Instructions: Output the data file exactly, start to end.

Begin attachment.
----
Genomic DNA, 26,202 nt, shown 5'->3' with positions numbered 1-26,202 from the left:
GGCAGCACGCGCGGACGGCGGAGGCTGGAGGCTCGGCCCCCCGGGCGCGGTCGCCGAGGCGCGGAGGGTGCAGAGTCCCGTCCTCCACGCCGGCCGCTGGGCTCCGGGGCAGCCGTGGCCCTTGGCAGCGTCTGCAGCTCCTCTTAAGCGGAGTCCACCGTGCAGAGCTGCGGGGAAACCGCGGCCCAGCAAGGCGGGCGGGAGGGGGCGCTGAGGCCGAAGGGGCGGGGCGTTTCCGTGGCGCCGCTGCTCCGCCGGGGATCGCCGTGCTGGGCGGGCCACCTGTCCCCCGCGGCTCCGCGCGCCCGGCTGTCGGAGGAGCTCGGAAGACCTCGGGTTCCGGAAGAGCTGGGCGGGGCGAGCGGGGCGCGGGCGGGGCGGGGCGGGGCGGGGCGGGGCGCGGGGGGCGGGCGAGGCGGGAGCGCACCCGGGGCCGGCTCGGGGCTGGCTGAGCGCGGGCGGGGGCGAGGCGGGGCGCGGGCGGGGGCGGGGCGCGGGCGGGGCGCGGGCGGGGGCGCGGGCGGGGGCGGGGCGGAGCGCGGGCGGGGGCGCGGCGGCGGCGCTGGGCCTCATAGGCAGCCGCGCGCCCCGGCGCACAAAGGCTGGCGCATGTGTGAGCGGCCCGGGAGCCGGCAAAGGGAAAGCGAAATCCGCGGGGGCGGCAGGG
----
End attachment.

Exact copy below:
Genomic DNA, 26,202 nt, shown 5'->3' with positions numbered 1-26,202 from the left:
GGCAGCACGCGCGGACGGCGGAGGCTGGAGGCTCGGCCCCCCGGGCGCGGTCGCCGAGGCGCGGAGGGTGCAGAGTCCCGTCCTCCACGCCGGCCGCTGGGCTCCGGGGCAGCCGTGGCCCTTGGCAGCGTCTGCAGCTCCTCTTAAGCGGAGTCCACCGTGCAGAGCTGCGGGGAAACCGCGGCCCAGCAAGGCGGGCGGGAGGGGGCGCTGAGGCCGAAGGGGCGGGGCGTTTCCGTGGCGCCGCTGCTCCGCCGGGGATCGCCGTGCTGGGCGGGCCACCTGTCCCCCGCGGCTCCGCGCGCCCGGCTGTCGGAGGAGCTCGGAAGACCTCGGGTTCCGGAAGAGCTGGGCGGGGCGAGCGGGGCGCGGGCGGGGCGGGGCGGGGCGGGGCGGGGCGCGGGGGGCGGGCGAGGCGGGAGCGCACCCGGGGCCGGCTCGGGGCTGGCTGAGCGCGGGCGGGGGCGAGGCGGGGCGCGGGCGGGGGCGGGGCGCGGGCGGGGCGCGGGCGGGGGCGCGGGCGGGGGCGGGGCGGAGCGCGGGCGGGGGCGCGGCGGCGGCGCTGGGCCTCATAGGCAGCCGCGCGCCCCGGCGCACAAAGGCTGGCGCATGTGTGAGCGGCCCGGGAGCCGGCAAAGGGAAAGCGAAATCCGCGGGGGCGGCAGGG